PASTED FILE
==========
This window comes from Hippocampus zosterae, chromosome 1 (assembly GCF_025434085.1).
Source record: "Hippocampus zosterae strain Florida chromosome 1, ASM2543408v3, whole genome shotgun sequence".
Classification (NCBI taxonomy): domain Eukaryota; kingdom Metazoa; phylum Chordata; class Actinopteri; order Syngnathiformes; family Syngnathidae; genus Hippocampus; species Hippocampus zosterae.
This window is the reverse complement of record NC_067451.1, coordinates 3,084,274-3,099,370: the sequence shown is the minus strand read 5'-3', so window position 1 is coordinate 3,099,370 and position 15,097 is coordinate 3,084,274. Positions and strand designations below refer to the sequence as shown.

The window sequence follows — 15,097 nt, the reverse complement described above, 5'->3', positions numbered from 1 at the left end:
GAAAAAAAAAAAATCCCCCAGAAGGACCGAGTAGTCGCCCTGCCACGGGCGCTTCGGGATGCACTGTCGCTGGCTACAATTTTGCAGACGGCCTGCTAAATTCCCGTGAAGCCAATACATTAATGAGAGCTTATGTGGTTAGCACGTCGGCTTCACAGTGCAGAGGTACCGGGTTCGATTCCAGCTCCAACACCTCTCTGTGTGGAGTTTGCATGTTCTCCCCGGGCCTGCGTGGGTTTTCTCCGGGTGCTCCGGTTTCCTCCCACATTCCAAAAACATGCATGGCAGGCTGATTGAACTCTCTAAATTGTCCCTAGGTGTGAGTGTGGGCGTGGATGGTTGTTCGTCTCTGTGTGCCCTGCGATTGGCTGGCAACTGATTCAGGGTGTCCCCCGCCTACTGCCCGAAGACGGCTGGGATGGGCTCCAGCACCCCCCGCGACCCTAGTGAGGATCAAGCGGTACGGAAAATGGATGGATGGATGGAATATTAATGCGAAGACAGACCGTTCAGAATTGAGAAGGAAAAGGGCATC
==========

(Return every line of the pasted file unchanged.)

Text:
This window comes from Hippocampus zosterae, chromosome 1 (assembly GCF_025434085.1).
Source record: "Hippocampus zosterae strain Florida chromosome 1, ASM2543408v3, whole genome shotgun sequence".
Classification (NCBI taxonomy): domain Eukaryota; kingdom Metazoa; phylum Chordata; class Actinopteri; order Syngnathiformes; family Syngnathidae; genus Hippocampus; species Hippocampus zosterae.
This window is the reverse complement of record NC_067451.1, coordinates 3,084,274-3,099,370: the sequence shown is the minus strand read 5'-3', so window position 1 is coordinate 3,099,370 and position 15,097 is coordinate 3,084,274. Positions and strand designations below refer to the sequence as shown.

The window sequence follows — 15,097 nt, the reverse complement described above, 5'->3', positions numbered from 1 at the left end:
GAAAAAAAAAAAATCCCCCAGAAGGACCGAGTAGTCGCCCTGCCACGGGCGCTTCGGGATGCACTGTCGCTGGCTACAATTTTGCAGACGGCCTGCTAAATTCCCGTGAAGCCAATACATTAATGAGAGCTTATGTGGTTAGCACGTCGGCTTCACAGTGCAGAGGTACCGGGTTCGATTCCAGCTCCAACACCTCTCTGTGTGGAGTTTGCATGTTCTCCCCGGGCCTGCGTGGGTTTTCTCCGGGTGCTCCGGTTTCCTCCCACATTCCAAAAACATGCATGGCAGGCTGATTGAACTCTCTAAATTGTCCCTAGGTGTGAGTGTGGGCGTGGATGGTTGTTCGTCTCTGTGTGCCCTGCGATTGGCTGGCAACTGATTCAGGGTGTCCCCCGCCTACTGCCCGAAGACGGCTGGGATGGGCTCCAGCACCCCCCGCGACCCTAGTGAGGATCAAGCGGTACGGAAAATGGATGGATGGATGGAATATTAATGCGAAGACAGACCGTTCAGAATTGAGAAGGAAAAGGGCATC